Q. Tell us about yourself.
A. I grew up on the farm we still live on. We were involved in dairy until 1995. Today we rent the land out. My wife, Bev, and I have five children, four of them are involved in agriculture. I attended the Farm and Industry Short Course at UW-Madison and am a graduate of the Farm Bureau’s Institute. One of the greatest things that I have done was serve as a state FFA officer. It opened a lot of doors and gave me the chance to get up in front of people. I have also served on the Sauk County Farm Bureau Board since 2002.
Q. How long have you been involved with Ag in the Classroom?
A. I decided to get a committee together to represent each school district in Sauk County five years ago. I give a lot of credit to Sheri Hicken who encouraged us to go into the classrooms and develop programs.
Q. Why get involved?
A. I have a tremendous passion for agriculture and love to keep up with what is happening in the industry. When I first saw the Ag in the Classroom logo with the barn and pencil, I knew that if I could share my story and agriculture’s story to people, I would love to do that.
Q. How is your county program organized?
A. We present five topics roughly every other month to 43 different second grade classrooms in five school districts and seven parochial schools in Sauk County. Last year 15 people served on our team of Ag Ambassador volunteers.
Q. Who are your volunteers and how do you get them involved?
A. It is sometimes hard to find volunteers because many people are working during the day. I have been fortunate to be able to find retired agribusiness people and teachers to help out. It all started with a recruitment meeting at the county fair with 16 to 18 people and eight of those have been continuous volunteers. Some people hear about our program and contact me to volunteer.
Q. What has been your greatest success?
A. The relationships we have built with schools. It is always fun when you get a new teacher who is very cautious but then after the first presentation, they want to know when we will be back. Another success is the number of kids we have been able to reach. Each year we are in front of 700 to 750 students in second grade. Over five years that’s 3,500 to 4,000 kids.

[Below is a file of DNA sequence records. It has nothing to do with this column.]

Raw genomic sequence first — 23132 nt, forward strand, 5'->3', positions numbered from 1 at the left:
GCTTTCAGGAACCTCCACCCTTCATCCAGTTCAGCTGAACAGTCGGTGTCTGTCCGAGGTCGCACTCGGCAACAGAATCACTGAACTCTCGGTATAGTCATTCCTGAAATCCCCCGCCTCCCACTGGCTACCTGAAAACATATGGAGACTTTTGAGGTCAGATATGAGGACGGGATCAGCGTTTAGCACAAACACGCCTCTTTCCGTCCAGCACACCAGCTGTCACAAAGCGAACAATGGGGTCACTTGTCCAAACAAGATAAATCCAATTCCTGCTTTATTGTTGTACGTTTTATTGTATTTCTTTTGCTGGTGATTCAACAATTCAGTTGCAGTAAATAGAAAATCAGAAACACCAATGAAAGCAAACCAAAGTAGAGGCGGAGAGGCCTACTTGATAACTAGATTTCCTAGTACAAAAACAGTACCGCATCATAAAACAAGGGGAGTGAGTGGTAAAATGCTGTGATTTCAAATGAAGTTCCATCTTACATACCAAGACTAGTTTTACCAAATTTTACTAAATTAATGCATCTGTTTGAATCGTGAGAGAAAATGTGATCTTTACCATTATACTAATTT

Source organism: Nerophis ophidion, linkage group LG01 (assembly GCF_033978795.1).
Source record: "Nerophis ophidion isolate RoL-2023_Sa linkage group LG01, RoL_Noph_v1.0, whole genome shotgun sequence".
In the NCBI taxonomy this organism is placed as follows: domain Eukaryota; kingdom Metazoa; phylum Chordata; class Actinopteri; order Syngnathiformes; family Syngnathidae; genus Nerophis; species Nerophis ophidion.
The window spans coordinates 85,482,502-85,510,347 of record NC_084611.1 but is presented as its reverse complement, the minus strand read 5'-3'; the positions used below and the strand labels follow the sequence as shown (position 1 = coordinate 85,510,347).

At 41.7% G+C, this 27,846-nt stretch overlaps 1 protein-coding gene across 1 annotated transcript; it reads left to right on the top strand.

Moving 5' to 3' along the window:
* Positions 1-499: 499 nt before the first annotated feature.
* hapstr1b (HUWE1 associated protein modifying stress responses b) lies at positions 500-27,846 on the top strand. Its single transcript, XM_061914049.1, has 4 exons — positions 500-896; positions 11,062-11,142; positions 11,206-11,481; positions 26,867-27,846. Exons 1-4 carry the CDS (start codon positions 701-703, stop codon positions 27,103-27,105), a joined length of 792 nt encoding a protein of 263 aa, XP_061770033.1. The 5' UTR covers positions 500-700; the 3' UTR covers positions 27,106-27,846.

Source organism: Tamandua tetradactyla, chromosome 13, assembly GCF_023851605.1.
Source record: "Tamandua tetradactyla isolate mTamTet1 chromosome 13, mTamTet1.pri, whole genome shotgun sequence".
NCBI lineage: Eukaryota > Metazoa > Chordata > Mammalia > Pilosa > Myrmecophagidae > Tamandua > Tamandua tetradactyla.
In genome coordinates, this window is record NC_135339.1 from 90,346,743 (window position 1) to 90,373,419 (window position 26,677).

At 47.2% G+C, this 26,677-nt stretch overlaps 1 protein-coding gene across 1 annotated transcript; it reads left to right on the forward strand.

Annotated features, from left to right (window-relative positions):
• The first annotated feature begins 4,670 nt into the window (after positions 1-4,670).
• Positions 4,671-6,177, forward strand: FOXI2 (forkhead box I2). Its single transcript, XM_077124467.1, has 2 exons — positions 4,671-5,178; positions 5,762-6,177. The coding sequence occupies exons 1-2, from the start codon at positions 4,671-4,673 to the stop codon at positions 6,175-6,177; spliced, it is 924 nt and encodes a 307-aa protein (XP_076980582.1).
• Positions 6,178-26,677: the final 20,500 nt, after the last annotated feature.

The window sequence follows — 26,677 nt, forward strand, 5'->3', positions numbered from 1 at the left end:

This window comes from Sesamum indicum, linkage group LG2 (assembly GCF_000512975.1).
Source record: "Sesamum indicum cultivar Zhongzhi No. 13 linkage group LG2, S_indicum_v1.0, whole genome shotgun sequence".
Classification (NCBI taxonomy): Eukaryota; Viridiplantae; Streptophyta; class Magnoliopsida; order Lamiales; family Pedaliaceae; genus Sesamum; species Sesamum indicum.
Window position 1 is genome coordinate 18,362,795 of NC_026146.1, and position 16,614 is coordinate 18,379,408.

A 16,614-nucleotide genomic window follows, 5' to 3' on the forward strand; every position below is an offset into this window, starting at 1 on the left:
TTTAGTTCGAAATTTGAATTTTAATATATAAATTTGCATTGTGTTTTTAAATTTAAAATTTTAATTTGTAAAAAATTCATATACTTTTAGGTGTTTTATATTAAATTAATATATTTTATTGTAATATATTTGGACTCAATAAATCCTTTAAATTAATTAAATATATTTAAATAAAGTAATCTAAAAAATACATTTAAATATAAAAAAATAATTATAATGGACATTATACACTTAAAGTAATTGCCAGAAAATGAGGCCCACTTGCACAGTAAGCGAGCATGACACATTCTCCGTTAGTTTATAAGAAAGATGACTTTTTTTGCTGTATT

Q. What did winning WFBF’s County Awards of Excellence in Ag Promotion and Education mean to you?
A. It was very rewarding to show other Farm Bureau members what we have been doing in Sauk County. I was able to talk to a lot of Farm Bureau members and share our ideas with them and encourage them to build their county programs. We will also be able to use the award’s financial prize within our Ag in the Classroom program.
Q. How do you see AITC changing in the future?
A. I see the trend of online learning expanding. It’s something I have worked to improve my skills in. I tell teachers about the online resources and their connection to math, science and social studies. However, the face-to-face connection will remain really important.
Q. Any final thoughts?
A. Sauk County has seen its participation in the Ag in the Classroom’s annual essay contest really grow. Five years ago when I first started we only had one essay submission. Last year we had 261.
Also, we have to go out and tell our story and contact the teachers. You don’t just knock on the door and expect to give a presentation. When we started, we had developed our program and invited teachers to come to a meeting after school to see our presentation. Building relationships is the biggest part of this program. It’s the relationship of talking with the teachers and working together.
Original version appeared in the February/March 2015 issue of Wisconsin Farm Bureau Federation’s Rural Route.